22,746,786(9)
22,746,78698.0 %
RES Business Holdings LP(13)
5,300,000(13)
5,300,000(13)
5,300,00022.8 %
RSS Business Holdings LP(14)
4,518,258(14)
4,518,258(14)
4,518,25819.5 %
RCT 2015 Business Holdings LP(15)
1,350,000(15)
1,350,000(15)
1,350,0005.8 %
RHT 2015 Business Holdings LP(16)
1,350,000(16)
1,350,000(16)
1,350,0005.8 %
RSS 2015 Business Holdings LP(17)
1,162,492(17)
1,162,492(17)
1,162,4925.0 %
Stockholders Group Pursuant to Section 13(d)(3) of the Securities Exchange Act of 1934(10)
22,784,136(10)
22,784,136(10)
22,784,13698.1 %

(1)The numbers and percentages reported do not take into account shares of Class A Stock that can be received upon the conversion of Class 1 Stock owned as of May 17, 2021 or that can be purchased by exercising stock options that are exercisable on or within sixty (60) days after May 17, 2021 (together, the “Class 1 Shares”). These shares are not taken into account because, in accordance with the Company’s certificate of incorporation, any shares of Class A Stock issued upon conversion of shares of Class 1 Stock must be sold immediately in connection with the conversion and, therefore, cannot be held by the beneficial owner of the Class 1 Shares. However, the numbers of shares and percentages of ownership taking into account the shares of Class A Stock that can be received upon the conversion of Class 1 Shares are provided in footnotes where appropriate.
(2)The reported shares of Class A Stock with respect to which Robert Sands has sole power to vote or dispose (i) include 549,301 shares of Class A Stock held by RSS Master LLC, a limited liability company that is owned by a trust for which Mr. Sands serves as trustee and sole beneficiary, and (ii) as noted in footnote (1), exclude 1,278,577 shares of Class A Stock that can be received upon conversion of Class 1 Shares held by RSS Master LLC. If the shares of Class A Stock that can be received upon the conversion of the Class 1 Shares were included in the shares of Class A Stock beneficially owned by Mr. Sands, Mr. Sands would beneficially own a total of (i) 8,194,763 shares of Class A Stock, representing 4.8% of the outstanding Class A Stock, if the shares of Class B Stock beneficially owned by Mr. Sands were not converted, and (ii) 30,941,549 shares of Class A Stock, representing 16.1% of the outstanding Class A Stock, if the shares of Class B Stock beneficially owned by Mr. Sands were converted.
(3)The reported shares of Class A Stock over which Robert Sands has the shared power to vote or dispose include 874,443 shares of Class A Stock held by two family foundations where Robert Sands serves as a director and officer. The reported shares of Class A Stock and Class B Stock over which Robert Sands has the shared power to dispose also include 5,483,842 shares of Class A Stock and 22,746,786 shares of Class B Stock held by several family limited partnerships of which Mr. Sands indirectly controls a co-general partner. The reporting of these shares as beneficially owned by Mr. Sands shall not be construed as an admission that Mr. Sands is the beneficial owner of such shares for purposes of Sections 13(d) or 13(g) of the Exchange Act or otherwise. The reported shares are also included in the shares reported as beneficially owned by Richard Sands and the stockholders group described in footnote (10). Amounts reflected in the tables above do not include 21,098 shares of Class A Stock owned directly, or indirectly, by Robert Sands’ spouse. Mr. Sands disclaims beneficial ownership of such shares.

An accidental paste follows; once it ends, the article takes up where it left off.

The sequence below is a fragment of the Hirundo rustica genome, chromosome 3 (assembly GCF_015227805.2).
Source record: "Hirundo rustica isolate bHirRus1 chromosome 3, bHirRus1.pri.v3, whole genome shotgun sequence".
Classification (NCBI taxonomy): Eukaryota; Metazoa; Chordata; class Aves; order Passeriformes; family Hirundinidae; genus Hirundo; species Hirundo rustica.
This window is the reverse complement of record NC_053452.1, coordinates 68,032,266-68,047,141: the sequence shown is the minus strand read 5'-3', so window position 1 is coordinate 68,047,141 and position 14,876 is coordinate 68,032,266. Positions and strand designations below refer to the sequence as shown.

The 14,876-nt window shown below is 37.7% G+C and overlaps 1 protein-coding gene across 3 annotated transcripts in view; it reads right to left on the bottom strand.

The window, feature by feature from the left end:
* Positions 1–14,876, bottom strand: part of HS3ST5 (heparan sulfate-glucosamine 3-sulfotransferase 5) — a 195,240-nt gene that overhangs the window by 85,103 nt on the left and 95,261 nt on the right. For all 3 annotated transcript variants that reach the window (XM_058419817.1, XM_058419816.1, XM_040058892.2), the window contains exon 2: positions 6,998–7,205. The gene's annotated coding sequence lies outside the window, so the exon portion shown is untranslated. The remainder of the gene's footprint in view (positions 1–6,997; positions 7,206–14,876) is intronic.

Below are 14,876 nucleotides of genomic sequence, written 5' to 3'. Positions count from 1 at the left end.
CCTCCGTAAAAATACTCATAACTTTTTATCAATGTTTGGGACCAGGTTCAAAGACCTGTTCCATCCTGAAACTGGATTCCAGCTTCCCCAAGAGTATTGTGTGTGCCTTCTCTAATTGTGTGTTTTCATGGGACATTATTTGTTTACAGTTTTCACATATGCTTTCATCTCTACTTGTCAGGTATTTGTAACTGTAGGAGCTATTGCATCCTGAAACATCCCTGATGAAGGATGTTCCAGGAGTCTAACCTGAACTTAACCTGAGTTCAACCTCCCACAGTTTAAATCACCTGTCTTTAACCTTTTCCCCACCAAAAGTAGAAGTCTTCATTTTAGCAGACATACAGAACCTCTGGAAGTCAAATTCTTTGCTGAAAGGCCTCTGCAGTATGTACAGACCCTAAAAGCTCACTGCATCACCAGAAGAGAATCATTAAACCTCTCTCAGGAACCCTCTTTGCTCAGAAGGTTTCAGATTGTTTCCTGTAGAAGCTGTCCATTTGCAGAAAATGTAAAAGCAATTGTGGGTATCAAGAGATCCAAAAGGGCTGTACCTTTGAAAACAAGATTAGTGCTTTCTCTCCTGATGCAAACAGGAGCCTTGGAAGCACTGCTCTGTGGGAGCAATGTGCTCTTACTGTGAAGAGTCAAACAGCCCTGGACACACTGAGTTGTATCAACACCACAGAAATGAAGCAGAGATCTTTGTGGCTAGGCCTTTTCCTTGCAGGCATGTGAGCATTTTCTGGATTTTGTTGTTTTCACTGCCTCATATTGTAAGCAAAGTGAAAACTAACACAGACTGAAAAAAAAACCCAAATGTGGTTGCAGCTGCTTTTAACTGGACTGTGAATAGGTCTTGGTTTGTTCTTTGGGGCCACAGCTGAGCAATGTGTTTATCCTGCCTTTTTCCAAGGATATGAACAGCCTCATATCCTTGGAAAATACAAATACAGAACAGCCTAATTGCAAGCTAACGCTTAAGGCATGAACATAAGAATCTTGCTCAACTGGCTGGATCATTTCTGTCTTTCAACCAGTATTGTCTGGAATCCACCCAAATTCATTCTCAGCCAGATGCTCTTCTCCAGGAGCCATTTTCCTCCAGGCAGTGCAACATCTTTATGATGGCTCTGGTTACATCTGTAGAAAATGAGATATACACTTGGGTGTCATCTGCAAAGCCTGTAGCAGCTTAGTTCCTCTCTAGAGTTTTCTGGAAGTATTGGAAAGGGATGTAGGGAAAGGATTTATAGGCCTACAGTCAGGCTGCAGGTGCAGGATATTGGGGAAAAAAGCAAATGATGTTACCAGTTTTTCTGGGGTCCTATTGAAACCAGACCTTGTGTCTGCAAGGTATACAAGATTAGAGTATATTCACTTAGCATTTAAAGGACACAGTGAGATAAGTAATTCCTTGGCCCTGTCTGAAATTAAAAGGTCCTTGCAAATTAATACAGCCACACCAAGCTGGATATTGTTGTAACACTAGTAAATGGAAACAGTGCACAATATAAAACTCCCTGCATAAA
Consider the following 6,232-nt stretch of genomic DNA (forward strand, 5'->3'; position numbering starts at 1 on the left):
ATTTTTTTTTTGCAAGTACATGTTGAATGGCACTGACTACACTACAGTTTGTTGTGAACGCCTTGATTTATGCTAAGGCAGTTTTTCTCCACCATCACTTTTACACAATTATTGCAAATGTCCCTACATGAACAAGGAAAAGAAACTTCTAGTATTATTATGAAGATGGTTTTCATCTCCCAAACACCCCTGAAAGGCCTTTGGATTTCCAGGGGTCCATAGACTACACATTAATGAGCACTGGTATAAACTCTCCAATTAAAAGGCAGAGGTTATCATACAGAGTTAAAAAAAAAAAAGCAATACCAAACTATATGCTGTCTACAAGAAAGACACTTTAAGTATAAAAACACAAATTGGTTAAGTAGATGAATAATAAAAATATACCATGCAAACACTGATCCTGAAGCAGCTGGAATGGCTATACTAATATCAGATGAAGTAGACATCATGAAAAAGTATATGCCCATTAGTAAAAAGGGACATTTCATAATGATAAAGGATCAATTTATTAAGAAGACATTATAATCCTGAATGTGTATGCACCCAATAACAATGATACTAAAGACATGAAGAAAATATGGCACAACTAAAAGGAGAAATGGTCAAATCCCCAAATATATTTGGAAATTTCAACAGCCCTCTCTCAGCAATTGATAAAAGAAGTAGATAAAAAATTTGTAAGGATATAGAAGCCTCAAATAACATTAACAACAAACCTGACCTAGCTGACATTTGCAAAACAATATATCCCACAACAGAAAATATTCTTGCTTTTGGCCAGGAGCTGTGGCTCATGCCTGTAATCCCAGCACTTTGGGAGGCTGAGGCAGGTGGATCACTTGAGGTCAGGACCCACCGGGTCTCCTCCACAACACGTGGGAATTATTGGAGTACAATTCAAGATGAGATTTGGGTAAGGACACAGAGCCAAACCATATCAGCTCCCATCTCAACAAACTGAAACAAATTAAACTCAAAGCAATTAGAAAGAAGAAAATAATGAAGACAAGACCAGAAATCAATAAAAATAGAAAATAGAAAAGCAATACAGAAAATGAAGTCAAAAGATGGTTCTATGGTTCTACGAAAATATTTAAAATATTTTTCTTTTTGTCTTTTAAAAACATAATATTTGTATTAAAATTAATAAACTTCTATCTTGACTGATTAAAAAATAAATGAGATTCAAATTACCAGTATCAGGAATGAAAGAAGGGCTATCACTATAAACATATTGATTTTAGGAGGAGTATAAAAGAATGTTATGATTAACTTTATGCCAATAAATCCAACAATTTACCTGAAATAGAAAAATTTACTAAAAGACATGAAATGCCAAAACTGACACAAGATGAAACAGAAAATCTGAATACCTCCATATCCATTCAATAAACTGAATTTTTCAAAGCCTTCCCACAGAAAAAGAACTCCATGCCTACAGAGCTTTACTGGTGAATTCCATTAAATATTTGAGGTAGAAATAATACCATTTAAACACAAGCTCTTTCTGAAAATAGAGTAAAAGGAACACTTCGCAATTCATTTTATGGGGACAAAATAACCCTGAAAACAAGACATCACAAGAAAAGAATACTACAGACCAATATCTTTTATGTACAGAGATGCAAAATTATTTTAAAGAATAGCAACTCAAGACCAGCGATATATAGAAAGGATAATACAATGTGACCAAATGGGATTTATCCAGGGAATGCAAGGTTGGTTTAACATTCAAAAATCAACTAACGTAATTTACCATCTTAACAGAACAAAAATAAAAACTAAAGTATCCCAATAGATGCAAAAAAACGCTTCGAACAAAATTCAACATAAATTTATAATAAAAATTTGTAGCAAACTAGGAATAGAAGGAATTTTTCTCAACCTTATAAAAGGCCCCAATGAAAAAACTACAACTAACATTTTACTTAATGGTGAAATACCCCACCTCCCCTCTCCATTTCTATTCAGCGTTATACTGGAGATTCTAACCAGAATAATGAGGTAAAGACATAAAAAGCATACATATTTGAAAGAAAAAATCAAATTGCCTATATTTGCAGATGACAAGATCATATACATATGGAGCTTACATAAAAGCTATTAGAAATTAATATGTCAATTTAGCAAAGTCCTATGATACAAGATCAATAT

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Corporate GovernanceBeneficial Ownership of More Than 5% of the Company’s Voting Common Stock
(4)The reported shares of Class A Stock with respect to which Richard Sands has sole power to vote or dispose (i) include 149,876 shares of Class A Stock held by RES Master LLC, a limited liability company that is wholly-owned by a trust, for which Mr. Sands serves as trustee and sole beneficiary, and (ii) as noted in footnote (1), exclude 1,002,454 shares of Class A Stock that can be received upon conversion of Class 1 Shares, and the reported shares of Class B Stock with respect to which Richard Sands has sole power to vote or dispose include 37,350 shares of Class B Stock held by RES Master LLC. If the shares of Class A Stock that can be received upon the conversion of Mr. Sands’ Class 1 Shares were included in the shares of Class A Stock beneficially owned by Mr. Sands, Mr. Sands would beneficially own a total of (i) 7,527,450 shares of Class A Stock, representing 4.4% of the outstanding Class A Stock, if the shares of Class B Stock beneficially owned by Mr. Sands were not converted, and (ii) 30,311,586 shares of Class A Stock, representing 15.8% of the outstanding Class A Stock, if the shares of Class B Stock beneficially owned by Mr. Sands were converted.